In the early months of the Covid-19 Movement Control Order in Malaysia, dancer SueKi Yee discovers surprising avenues for creating works online.
The Movement Control Order (MCO) came at a really strange time for me; it was disconcertingly familiar because I had been recovering from an ACL (anterior cruciate ligament) reconstruction surgery since last July. The recovery was difficult. I’d never taken so long a break from dance (or movement in general), nor had I been forced into having so much mind-space and time before; it made me re-evaluate myself and my relationship to dance.
Nevertheless, after months of physiotherapy, I was excited to get back into performing, creating, and teaching. It felt like everything was on track—but then the MCO was announced to start on 18 March. Just like when I tore my ACL, suddenly everything came to a halt, with a looming future that screamed, “Now what?” I found myself struggling once again to figure out how to continue my journey as a dance artist.
I adopted the same coping mechanism of focusing entirely on my ACL recovery. At that point, I was already allowed to move fully (jumping, for example, was previously forbidden), but was still struggling to transition from physical training into dance, with its many movement angles and specific muscle activation and coordination. It was also a time when a lot of dance had gone online, be it classes or performances, so I suddenly had a lot to absorb. After such a long break, I was starving to move and feel alive. I was incredibly lucky, though, to have space at home where I could move. Due to all this time I suddenly had, I started regular practice in this “studio space”, combining conditioning, dance technique, and improvisation. This practice, plus seeing other artists continue creating amidst lockdowns, led to an unexpected series of projects.
One of the things I explored was my movement vocabulary, “returning” to certain movements after my hiatus, as well as finding new ways to move. I was dancing alone a lot and that was how one of my first personal projects, “Dancing for __”, came about; I was musing on the difference between dancing for someone else versus for just myself. I explained the rules of the project on Instagram; anyone could submit music for me to improvise to, and I would perform snippets on my Instagram Stories. I also wanted to challenge myself by interacting with something “unfamiliar”—in this case, different kinds of music, most of which I wouldn’t have chosen! From traditional Balinese music, to dubstep, to video game soundtracks, these pieces inspired new possibilities in movement vocabulary and physical quality. Over the span of a couple of weeks, I completed a total of 63 requests.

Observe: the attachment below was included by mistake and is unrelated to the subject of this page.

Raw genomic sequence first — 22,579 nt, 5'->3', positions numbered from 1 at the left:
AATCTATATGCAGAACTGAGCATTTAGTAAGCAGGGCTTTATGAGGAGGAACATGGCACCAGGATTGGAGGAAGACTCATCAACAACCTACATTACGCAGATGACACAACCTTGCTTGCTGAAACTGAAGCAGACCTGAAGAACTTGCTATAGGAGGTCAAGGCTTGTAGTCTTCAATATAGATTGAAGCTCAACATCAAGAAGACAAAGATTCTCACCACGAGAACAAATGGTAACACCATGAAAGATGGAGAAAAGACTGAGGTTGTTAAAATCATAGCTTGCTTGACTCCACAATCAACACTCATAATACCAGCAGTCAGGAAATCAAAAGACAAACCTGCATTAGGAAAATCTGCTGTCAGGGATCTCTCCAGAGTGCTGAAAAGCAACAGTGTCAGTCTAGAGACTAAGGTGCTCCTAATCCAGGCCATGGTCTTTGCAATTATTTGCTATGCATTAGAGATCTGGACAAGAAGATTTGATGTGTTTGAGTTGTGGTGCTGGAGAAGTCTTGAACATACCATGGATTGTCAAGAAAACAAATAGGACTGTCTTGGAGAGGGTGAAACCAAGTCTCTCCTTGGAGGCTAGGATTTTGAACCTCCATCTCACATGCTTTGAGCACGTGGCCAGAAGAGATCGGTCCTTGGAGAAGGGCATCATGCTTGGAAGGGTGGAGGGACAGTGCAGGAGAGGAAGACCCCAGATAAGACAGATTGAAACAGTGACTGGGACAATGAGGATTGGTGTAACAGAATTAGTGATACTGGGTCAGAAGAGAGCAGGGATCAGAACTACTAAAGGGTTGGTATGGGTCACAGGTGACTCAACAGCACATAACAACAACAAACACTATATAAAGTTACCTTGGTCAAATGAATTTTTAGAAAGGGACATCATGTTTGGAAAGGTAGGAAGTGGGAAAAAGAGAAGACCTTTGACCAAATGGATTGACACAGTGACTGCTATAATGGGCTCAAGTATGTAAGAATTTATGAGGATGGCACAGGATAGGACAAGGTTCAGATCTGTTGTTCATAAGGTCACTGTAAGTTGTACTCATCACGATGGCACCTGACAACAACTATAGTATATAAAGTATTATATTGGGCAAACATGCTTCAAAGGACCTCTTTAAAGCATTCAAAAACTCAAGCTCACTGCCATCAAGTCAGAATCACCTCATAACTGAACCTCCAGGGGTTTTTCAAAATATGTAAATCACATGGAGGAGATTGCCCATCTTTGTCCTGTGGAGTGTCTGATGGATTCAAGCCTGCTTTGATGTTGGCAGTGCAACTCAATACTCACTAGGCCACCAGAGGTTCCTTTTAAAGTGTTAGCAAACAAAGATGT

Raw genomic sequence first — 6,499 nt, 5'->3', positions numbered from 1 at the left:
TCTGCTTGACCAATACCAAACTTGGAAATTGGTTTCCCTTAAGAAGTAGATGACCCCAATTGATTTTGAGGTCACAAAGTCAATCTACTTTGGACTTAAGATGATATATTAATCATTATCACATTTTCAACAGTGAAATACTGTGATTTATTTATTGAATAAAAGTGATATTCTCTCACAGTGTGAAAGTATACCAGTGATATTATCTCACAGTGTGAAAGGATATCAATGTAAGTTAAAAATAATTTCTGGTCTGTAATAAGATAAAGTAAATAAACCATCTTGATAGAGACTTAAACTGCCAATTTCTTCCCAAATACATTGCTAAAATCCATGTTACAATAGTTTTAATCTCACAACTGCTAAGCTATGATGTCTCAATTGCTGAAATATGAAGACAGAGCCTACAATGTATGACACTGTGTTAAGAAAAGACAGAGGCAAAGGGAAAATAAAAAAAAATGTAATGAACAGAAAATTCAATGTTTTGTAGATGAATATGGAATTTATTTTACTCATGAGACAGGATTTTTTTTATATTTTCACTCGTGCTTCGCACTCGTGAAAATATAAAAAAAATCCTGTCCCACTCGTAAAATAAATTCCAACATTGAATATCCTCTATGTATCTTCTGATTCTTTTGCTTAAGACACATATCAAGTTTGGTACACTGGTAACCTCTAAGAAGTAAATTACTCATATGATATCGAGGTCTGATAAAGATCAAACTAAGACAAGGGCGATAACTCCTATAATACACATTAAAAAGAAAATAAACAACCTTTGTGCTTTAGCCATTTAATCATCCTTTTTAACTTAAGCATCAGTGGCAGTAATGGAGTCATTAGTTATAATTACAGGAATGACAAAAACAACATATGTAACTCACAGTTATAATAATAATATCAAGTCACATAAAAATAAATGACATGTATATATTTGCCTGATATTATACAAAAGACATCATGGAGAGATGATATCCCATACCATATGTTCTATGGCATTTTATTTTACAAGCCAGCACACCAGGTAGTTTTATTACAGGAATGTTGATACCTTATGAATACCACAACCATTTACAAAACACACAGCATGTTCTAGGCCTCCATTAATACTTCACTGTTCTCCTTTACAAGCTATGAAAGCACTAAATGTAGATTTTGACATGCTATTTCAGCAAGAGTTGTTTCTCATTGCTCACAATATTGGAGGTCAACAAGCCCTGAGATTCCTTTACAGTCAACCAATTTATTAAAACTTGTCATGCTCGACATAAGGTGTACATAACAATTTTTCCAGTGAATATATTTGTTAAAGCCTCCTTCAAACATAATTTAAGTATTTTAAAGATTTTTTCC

Dancing for others is one thing, dancing with others is another; I especially missed working with someone else. “Multidancing” was an experiment in breaking coordination habits that I first tried years ago but which I delved into again. Fellow dancers and I would attempt to “multitask” with sequences choreographed separately by different people for various parts of the body. We worked two dancers at a time (though the experiment could theoretically work with multiple bodies at once) and we would decide how we would “split” the body and what the structure of the combination would be. We would then teach each other our sequences via Zoom or by exchanging instructional videos, before attempting “multidancing”. At the beginning of the process, it felt like trying to brush your teeth with your left hand while writing with your right. The challenge was then to create a new sense of coordination. This posed more questions and options of weight placement, directions, angles, spatial adjustments between body parts, or tiny nuances in music or movement accents. It was always interesting to observe how these inclinations or decisions in different bodies resulted in different personal movement styles.